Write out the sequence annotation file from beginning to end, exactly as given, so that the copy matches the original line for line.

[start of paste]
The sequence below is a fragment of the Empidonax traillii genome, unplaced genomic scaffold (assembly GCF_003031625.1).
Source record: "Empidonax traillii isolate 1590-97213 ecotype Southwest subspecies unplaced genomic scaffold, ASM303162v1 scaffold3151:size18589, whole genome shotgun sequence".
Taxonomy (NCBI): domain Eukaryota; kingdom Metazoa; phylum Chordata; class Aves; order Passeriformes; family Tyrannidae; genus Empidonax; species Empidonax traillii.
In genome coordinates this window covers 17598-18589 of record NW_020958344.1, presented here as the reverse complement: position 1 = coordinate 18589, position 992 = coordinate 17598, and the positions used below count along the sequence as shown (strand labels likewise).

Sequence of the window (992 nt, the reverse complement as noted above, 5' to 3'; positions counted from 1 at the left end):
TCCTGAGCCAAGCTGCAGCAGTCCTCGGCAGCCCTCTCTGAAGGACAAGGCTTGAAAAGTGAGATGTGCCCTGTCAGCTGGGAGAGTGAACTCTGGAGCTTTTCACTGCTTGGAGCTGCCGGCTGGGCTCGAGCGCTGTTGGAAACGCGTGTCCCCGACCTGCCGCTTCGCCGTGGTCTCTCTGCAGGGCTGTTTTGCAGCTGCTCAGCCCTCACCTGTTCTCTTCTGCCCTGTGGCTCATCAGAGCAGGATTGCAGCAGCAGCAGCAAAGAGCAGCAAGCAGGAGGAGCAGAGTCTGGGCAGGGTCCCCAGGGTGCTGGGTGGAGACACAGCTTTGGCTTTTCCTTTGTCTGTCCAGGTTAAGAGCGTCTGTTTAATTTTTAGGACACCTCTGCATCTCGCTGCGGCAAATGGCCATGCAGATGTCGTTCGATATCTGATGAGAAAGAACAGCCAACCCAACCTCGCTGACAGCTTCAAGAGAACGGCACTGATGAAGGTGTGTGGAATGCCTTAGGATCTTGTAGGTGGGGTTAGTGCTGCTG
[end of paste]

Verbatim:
The sequence below is a fragment of the Empidonax traillii genome, unplaced genomic scaffold (assembly GCF_003031625.1).
Source record: "Empidonax traillii isolate 1590-97213 ecotype Southwest subspecies unplaced genomic scaffold, ASM303162v1 scaffold3151:size18589, whole genome shotgun sequence".
Taxonomy (NCBI): domain Eukaryota; kingdom Metazoa; phylum Chordata; class Aves; order Passeriformes; family Tyrannidae; genus Empidonax; species Empidonax traillii.
In genome coordinates this window covers 17598-18589 of record NW_020958344.1, presented here as the reverse complement: position 1 = coordinate 18589, position 992 = coordinate 17598, and the positions used below count along the sequence as shown (strand labels likewise).

Sequence of the window (992 nt, the reverse complement as noted above, 5' to 3'; positions counted from 1 at the left end):
TCCTGAGCCAAGCTGCAGCAGTCCTCGGCAGCCCTCTCTGAAGGACAAGGCTTGAAAAGTGAGATGTGCCCTGTCAGCTGGGAGAGTGAACTCTGGAGCTTTTCACTGCTTGGAGCTGCCGGCTGGGCTCGAGCGCTGTTGGAAACGCGTGTCCCCGACCTGCCGCTTCGCCGTGGTCTCTCTGCAGGGCTGTTTTGCAGCTGCTCAGCCCTCACCTGTTCTCTTCTGCCCTGTGGCTCATCAGAGCAGGATTGCAGCAGCAGCAGCAAAGAGCAGCAAGCAGGAGGAGCAGAGTCTGGGCAGGGTCCCCAGGGTGCTGGGTGGAGACACAGCTTTGGCTTTTCCTTTGTCTGTCCAGGTTAAGAGCGTCTGTTTAATTTTTAGGACACCTCTGCATCTCGCTGCGGCAAATGGCCATGCAGATGTCGTTCGATATCTGATGAGAAAGAACAGCCAACCCAACCTCGCTGACAGCTTCAAGAGAACGGCACTGATGAAGGTGTGTGGAATGCCTTAGGATCTTGTAGGTGGGGTTAGTGCTGCTG